So true and So simple!
Saturday, July 21, 2007
I had to copy this here so I could read it again and again and again! It explains it all so simply...................onya Rosemary! (from: http://www.homeshop.com.au/inf
Problems with weight loss by Dr Rosemary Stanton, nutritionist
It's not hard to see that Australians are getting fatter and official surveys confirm what our eyes tell us – more than 60% of the adult population is overweight or obese. The problem is greater for men (67%) than women (52%), but unfortunately, many men do not realise that what they call their 'beer' gut is actually a 'fat' gut and a major problem. Fat around the waist and on the upper body is the dangerous stuff whereas fat on the bottom and thighs is quite safe – it goes there and stays put. New research suggests that lower body fat may actually be protective by diverting fat away from the dangerous abdominal level.
Excess fat doesn't arrive overnight. It takes months – usually years – to accumulate. But once most people realise their excess weight is a health hazard and they want it off, they mistakenly think it should happen as quickly as possible.
The race to shed kilos leads many people to follow the latest diet. You can lose weight with almost any diet simply because the total number of kilojoules from the foods they permit is less than what you would usually consume. But that's not all there is to it.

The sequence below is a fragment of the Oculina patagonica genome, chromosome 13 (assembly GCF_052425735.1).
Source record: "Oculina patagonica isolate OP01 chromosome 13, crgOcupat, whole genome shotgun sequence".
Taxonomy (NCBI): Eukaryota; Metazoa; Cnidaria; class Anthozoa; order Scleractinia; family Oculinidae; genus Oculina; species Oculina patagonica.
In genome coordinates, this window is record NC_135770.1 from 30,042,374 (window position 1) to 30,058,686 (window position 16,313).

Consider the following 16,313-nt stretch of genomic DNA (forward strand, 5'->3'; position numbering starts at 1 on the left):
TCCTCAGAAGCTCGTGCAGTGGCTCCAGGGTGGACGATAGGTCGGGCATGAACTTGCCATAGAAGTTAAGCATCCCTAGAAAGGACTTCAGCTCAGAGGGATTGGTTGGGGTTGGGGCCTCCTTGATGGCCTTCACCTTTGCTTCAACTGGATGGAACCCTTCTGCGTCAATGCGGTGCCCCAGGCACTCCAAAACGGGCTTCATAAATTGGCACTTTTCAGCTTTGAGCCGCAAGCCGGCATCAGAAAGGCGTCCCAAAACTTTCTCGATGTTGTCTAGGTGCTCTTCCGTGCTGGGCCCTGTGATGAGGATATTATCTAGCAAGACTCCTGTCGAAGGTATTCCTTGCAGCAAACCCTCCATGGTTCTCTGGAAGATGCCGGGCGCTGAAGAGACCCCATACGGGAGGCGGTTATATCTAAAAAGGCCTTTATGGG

Losing weight is not the problem – losing excess fat and maintaining the loss is the real challenge. Maintenance means making permanent changes in eating and exercise habits and almost no one can follow any set slimming diet for ever. They get boring.
In my experience, every time you embark on another diet (in the hope it will work more magic than the past one), you are delaying the inevitable need to make permanent changes in what you eat and drink and how much physical activity you do.
If you check the numbers, it's easy to see why fat loss cannot be fast. Each kilogram of fat represents over 32,000 kJ of energy. To lose a kilogram, you need to create a deficit of more than 32,000 kJ. Now if you normally consume 10,000 kJ a day and you eat absolutely nothing for 3 days, you might think you could create a deficit of 30,000 kJ. But you can't eat nothing or your health will suffer and if you cut back too far, not only will you be hungry, but your body also makes adjustments so that it cuts back on the number of kilojoules it expends.
The idea that starting off with a really strict will mean you lose enough weight to motivate you to continue with a better balanced diet doesn't work. Weight lost fast almost always returns – usually with a bonus. And that's demoralising and leads most people to give up and go back to their old eating habits. The really strict dieting period may also have resulted in a loss of lean muscle tissue, so after you go off the punishing diet, your body needs fewer kilojoules than it did before you started.
Most diets tell you to cut carbohydrates. There's a simple reason for this. The body stores some carbohydrate (usually about 600g) in muscles, ready for physical activity. And every gram of carbohydrate is stored with three grams of water. When you cut carbs, the body uses up its stored carbohydrate and you also lose the associated water. Any low carbohydrate diet will usually induce a rapid loss of about 2 kilograms in the first few days.
The body uses carbohydrates to produce glucose, which is the main fuel for the brain and also contributes about half the fuel for metabolism (fats contribute the remainder). We must have glucose, and because the human body is unable to convert fat into glucose, it has another source. That source is protein.